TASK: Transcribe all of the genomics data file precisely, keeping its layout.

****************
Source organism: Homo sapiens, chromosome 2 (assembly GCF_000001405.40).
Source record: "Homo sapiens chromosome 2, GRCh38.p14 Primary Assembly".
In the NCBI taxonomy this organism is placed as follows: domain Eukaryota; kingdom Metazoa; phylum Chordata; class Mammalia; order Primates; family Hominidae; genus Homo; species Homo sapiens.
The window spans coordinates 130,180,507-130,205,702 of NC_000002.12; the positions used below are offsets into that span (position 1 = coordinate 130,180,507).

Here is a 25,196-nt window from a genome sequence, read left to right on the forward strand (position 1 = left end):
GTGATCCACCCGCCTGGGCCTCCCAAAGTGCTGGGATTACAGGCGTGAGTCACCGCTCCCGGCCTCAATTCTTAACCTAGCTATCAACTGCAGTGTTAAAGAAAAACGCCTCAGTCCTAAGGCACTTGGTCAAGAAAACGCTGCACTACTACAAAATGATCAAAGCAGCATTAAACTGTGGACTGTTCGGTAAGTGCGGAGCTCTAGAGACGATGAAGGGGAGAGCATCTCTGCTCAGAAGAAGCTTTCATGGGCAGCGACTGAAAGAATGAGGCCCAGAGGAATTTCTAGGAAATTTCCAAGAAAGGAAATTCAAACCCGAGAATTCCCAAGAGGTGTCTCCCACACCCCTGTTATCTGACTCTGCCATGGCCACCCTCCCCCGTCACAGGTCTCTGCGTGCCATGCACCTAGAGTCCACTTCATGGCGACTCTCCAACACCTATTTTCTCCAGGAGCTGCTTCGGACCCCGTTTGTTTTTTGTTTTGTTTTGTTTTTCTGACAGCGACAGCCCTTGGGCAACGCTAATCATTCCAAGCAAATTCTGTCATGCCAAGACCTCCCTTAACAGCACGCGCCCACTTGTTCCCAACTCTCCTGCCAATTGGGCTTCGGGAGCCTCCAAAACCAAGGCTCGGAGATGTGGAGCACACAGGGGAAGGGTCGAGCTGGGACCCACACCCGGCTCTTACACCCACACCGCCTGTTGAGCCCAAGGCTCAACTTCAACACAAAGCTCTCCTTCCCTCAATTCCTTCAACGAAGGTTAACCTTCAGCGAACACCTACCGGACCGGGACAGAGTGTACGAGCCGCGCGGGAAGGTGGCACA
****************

Source organism: Homo sapiens, chromosome 2 (assembly GCF_000001405.40).
Source record: "Homo sapiens chromosome 2, GRCh38.p14 Primary Assembly".
In the NCBI taxonomy this organism is placed as follows: domain Eukaryota; kingdom Metazoa; phylum Chordata; class Mammalia; order Primates; family Hominidae; genus Homo; species Homo sapiens.
The window spans coordinates 130,180,507-130,205,702 of NC_000002.12; the positions used below are offsets into that span (position 1 = coordinate 130,180,507).

Here is a 25,196-nt window from a genome sequence, read left to right on the forward strand (position 1 = left end):
GTGATCCACCCGCCTGGGCCTCCCAAAGTGCTGGGATTACAGGCGTGAGTCACCGCTCCCGGCCTCAATTCTTAACCTAGCTATCAACTGCAGTGTTAAAGAAAAACGCCTCAGTCCTAAGGCACTTGGTCAAGAAAACGCTGCACTACTACAAAATGATCAAAGCAGCATTAAACTGTGGACTGTTCGGTAAGTGCGGAGCTCTAGAGACGATGAAGGGGAGAGCATCTCTGCTCAGAAGAAGCTTTCATGGGCAGCGACTGAAAGAATGAGGCCCAGAGGAATTTCTAGGAAATTTCCAAGAAAGGAAATTCAAACCCGAGAATTCCCAAGAGGTGTCTCCCACACCCCTGTTATCTGACTCTGCCATGGCCACCCTCCCCCGTCACAGGTCTCTGCGTGCCATGCACCTAGAGTCCACTTCATGGCGACTCTCCAACACCTATTTTCTCCAGGAGCTGCTTCGGACCCCGTTTGTTTTTTGTTTTGTTTTGTTTTTCTGACAGCGACAGCCCTTGGGCAACGCTAATCATTCCAAGCAAATTCTGTCATGCCAAGACCTCCCTTAACAGCACGCGCCCACTTGTTCCCAACTCTCCTGCCAATTGGGCTTCGGGAGCCTCCAAAACCAAGGCTCGGAGATGTGGAGCACACAGGGGAAGGGTCGAGCTGGGACCCACACCCGGCTCTTACACCCACACCGCCTGTTGAGCCCAAGGCTCAACTTCAACACAAAGCTCTCCTTCCCTCAATTCCTTCAACGAAGGTTAACCTTCAGCGAACACCTACCGGACCGGGACAGAGTGTACGAGCCGCGCGGGAAGGTGGCACA